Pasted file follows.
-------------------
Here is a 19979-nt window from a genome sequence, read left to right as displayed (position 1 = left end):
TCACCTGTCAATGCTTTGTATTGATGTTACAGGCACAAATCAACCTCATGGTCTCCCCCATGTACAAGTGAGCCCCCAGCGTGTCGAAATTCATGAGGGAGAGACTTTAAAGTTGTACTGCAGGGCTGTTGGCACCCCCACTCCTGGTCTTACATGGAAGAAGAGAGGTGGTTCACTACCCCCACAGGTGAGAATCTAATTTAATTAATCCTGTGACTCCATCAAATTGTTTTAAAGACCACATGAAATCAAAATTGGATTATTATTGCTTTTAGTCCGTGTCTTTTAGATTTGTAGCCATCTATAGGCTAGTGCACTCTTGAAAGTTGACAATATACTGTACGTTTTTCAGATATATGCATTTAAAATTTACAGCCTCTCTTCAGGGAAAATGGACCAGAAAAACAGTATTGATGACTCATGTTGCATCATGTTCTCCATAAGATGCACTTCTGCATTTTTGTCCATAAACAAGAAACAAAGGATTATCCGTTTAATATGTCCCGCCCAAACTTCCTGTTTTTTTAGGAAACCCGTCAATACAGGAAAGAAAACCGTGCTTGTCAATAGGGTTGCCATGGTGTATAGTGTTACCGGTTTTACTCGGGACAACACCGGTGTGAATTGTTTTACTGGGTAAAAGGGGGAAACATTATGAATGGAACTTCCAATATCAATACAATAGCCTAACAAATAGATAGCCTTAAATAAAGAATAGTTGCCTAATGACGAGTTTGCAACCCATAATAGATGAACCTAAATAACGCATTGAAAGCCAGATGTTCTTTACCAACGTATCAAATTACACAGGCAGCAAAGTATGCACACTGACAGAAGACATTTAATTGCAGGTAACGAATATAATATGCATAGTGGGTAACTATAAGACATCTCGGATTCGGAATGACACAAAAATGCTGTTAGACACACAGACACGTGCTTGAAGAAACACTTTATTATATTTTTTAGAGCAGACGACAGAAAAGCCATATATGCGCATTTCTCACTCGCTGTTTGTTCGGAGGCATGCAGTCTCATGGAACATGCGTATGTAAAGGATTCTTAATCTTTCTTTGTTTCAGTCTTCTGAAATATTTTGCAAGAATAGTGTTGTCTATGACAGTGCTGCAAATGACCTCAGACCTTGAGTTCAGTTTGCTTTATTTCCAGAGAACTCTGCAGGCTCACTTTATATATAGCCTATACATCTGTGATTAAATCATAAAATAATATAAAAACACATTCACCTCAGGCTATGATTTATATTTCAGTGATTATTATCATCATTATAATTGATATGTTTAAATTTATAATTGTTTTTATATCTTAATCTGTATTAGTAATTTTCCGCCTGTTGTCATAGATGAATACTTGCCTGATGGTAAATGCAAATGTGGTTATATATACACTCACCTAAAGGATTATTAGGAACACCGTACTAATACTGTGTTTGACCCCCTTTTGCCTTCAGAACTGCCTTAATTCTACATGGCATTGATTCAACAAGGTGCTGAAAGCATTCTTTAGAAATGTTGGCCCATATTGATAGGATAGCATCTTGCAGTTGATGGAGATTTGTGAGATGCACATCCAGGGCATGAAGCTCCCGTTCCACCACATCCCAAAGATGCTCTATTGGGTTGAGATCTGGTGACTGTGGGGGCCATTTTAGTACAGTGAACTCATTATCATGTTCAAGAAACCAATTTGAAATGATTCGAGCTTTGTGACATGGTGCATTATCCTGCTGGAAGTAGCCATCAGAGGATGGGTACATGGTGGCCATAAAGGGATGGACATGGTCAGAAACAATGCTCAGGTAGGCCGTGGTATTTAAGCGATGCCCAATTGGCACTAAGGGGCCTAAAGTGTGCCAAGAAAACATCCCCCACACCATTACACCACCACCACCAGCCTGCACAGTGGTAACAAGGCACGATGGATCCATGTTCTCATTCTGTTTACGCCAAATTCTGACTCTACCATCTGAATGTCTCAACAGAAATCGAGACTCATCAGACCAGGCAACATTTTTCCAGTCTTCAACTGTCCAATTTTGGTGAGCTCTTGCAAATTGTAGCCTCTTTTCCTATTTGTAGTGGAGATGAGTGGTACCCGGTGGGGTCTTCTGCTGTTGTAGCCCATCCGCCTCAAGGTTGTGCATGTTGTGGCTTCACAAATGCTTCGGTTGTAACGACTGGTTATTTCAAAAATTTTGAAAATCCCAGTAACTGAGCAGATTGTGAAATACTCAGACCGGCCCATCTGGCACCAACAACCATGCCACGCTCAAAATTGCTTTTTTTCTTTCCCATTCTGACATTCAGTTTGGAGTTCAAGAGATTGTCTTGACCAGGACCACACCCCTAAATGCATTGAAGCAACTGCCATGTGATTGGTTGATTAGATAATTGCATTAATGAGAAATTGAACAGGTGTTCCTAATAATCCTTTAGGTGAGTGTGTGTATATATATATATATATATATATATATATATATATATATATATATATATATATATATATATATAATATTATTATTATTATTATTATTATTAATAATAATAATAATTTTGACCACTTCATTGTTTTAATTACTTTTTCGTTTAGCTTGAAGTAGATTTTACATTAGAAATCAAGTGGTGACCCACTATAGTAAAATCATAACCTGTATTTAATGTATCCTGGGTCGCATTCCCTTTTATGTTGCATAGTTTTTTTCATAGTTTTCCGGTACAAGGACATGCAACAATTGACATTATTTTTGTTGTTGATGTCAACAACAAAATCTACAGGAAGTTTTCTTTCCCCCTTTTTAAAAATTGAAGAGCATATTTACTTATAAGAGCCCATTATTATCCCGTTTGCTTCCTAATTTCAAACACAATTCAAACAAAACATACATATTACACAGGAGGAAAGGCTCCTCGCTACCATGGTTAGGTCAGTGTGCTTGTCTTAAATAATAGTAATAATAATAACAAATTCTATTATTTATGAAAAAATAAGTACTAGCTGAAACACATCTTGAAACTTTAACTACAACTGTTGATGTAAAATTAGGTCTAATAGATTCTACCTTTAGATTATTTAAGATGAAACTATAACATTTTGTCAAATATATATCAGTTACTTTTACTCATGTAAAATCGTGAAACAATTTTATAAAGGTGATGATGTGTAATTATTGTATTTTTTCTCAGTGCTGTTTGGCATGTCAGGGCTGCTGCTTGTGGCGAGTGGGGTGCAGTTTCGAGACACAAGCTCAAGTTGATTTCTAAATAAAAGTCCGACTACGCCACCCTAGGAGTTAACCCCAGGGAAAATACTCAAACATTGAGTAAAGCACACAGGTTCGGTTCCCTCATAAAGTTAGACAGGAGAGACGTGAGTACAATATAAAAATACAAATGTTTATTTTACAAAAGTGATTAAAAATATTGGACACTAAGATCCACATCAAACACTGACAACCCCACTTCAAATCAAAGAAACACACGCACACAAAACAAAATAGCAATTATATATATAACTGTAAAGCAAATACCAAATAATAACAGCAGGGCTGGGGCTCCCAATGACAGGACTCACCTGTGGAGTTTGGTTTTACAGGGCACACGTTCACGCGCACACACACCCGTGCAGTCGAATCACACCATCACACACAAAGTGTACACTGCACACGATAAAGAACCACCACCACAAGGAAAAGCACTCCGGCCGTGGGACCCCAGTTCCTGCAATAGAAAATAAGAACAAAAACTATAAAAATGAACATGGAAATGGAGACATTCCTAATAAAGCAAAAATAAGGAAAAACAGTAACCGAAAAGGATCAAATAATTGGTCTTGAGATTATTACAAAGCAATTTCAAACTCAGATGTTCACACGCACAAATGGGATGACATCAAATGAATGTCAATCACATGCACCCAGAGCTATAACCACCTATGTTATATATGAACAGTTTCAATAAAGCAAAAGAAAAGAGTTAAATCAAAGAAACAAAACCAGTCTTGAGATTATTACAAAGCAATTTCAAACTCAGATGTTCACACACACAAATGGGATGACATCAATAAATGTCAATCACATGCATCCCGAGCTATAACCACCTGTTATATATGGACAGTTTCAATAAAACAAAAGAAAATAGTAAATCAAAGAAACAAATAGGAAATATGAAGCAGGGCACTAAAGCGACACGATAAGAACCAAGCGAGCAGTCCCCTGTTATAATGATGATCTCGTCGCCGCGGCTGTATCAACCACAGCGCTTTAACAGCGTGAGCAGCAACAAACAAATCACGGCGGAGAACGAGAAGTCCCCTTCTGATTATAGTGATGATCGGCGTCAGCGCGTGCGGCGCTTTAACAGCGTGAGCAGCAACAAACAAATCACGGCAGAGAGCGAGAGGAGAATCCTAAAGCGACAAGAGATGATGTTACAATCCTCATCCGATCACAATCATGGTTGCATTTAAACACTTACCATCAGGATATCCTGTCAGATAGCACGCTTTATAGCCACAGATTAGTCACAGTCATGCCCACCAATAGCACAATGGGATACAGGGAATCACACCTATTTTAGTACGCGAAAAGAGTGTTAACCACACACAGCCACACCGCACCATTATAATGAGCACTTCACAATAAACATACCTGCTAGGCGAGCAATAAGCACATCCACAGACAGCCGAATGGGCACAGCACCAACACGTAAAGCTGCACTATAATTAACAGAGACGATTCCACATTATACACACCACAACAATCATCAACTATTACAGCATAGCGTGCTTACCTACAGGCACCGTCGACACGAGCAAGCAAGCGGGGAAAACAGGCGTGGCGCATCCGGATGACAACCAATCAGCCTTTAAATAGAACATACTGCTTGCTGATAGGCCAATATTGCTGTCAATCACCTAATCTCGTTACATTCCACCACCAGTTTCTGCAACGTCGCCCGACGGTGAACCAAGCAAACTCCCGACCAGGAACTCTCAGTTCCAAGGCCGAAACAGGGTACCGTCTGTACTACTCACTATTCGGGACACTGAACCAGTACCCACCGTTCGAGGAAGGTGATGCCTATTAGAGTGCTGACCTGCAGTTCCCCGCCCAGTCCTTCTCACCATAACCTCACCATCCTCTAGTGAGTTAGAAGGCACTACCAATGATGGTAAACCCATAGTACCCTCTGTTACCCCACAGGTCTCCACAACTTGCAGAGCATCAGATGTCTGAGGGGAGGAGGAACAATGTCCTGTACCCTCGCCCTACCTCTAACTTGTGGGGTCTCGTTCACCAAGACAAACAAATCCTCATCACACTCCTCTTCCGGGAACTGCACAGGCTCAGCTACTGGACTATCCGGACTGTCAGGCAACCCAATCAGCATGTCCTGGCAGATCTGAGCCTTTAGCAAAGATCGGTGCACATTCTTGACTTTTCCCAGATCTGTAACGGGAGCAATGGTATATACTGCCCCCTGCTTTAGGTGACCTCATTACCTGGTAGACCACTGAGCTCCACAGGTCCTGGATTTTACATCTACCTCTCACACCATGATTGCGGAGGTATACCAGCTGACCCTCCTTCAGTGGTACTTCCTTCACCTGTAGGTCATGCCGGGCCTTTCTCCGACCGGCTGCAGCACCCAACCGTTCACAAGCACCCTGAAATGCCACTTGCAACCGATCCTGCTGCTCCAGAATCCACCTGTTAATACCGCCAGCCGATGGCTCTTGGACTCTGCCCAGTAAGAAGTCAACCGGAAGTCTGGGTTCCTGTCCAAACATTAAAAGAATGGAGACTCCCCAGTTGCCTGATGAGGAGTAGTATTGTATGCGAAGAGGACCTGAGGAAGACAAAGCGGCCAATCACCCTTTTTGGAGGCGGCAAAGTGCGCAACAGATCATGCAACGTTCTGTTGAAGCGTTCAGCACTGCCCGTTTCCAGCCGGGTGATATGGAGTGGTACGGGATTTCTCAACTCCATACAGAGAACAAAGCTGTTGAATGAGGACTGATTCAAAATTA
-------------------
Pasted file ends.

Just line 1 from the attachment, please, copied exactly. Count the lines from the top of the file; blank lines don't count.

Here is a 19979-nt window from a genome sequence, read left to right as displayed (position 1 = left end):